By Rob Boston
Hanukkah began on Tuesday, yesterday was the Winter Solstice, and Sunday is Christmas. With all of this celebrating going on, it can be hard to find time to take a breather. But this is a good time to reflect on religious liberty in America, even if you aren’t celebrating one of these holidays.
Consider Christmas. It occupies an interesting niche in American public life. It’s primarily a Christian holiday, but as years pass, more and more people are celebrating it in a secular fashion. At the same time, others celebrate the holidays of other faiths or choose to ignore them all.
Isn’t it great to have the choice? Some of the earliest European settlers in America, the Puritans, didn’t see it that way. They banned Christmas celebrations. Ironically, people who today are very much like the Puritans in many respects – followers of the Religious Right – seek government sponsorship of the holiday.
Here’s what’s really going on: Some people believe their religion is better than everyone else’s and certainly better than non-belief. They have the right to believe this, but merely believing it is never enough for these types. They insist that public schools, city halls, state governments, courts and other government institutions meant to serve all adopt symbols and language that reflect their narrow understanding of this holiday.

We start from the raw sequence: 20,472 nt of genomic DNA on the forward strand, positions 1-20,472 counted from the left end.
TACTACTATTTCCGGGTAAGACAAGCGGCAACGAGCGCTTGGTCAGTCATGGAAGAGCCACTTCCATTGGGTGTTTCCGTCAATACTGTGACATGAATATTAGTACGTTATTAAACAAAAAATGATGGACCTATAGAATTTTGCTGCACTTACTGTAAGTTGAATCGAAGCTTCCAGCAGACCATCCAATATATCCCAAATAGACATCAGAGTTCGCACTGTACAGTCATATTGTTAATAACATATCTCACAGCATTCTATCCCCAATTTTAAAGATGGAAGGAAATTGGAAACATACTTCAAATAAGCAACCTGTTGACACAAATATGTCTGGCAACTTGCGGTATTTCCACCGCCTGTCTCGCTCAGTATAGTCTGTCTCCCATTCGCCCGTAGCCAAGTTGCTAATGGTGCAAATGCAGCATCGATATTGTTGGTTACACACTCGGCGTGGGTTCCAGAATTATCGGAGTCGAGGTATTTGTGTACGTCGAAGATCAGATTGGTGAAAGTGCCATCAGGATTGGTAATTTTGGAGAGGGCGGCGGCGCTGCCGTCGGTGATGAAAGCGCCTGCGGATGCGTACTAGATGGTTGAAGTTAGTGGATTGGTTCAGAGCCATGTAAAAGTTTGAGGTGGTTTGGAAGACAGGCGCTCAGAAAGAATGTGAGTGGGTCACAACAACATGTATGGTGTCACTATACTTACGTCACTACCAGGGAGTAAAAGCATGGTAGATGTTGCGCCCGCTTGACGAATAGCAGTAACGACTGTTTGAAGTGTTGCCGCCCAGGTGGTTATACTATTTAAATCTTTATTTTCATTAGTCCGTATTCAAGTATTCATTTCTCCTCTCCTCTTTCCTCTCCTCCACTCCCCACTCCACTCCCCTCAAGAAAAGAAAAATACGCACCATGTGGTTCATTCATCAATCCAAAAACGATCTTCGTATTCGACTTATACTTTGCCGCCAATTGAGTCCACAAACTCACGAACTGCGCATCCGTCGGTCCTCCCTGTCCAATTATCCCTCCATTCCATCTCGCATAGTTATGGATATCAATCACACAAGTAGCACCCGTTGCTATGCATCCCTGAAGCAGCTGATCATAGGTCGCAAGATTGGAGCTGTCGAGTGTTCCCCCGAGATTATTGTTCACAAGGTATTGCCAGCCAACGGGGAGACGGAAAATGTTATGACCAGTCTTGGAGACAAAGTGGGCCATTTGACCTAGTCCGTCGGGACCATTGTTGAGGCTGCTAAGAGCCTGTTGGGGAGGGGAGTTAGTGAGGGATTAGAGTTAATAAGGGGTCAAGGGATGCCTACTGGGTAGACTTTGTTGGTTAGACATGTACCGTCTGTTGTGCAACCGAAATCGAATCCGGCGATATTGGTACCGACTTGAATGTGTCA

And let’s be clear, they look down upon not just those who don’t celebrate Christmas but anyone who celebrates it in a way they deem not authentic or serious. Some Americans who were raised in churches and grew up with Christmas are less religious now but still enjoy aspects of the holiday. They see no reason to discard it. Others celebrate it essentially as a secular holiday. Some honor the Pagan features that are still so pronounced in it. Others mark the holiday of another faith.
December holidays tend to share certain features: ideas of birth or rebirth, hope and light – a light that may seem to leave us for a time but that always returns. Because humans are social creatures, we invest great meaning in ritual.
Thanks to religious liberty, each of us is free to determine the parameters of those rituals. We can choose to regard religious texts as literal truth, maintain that they contain a mixture of truth and metaphor or disregard them entirely. We can make inquiries, explore numerous faiths and philosophies and share our view with others. We can change our minds.
We are fortunate to live in a country where we are free to ask questions about religion, challenge assumptions and strongly (but respectfully) disagree with one another. We are free to acknowledge, worship or interpret God as we see fit.
It was not always so. It is today because some very wise men recognized religious liberty as a fundamental human right and acknowledged that in our Constitution. The gift they gave us, religious freedom, is one of the best you’ll ever get – and best of all, if you work to preserve it, it will always fit, never expire or won't go out of style.
Enjoy that gift, whether you’re celebrating a holiday during this time or not.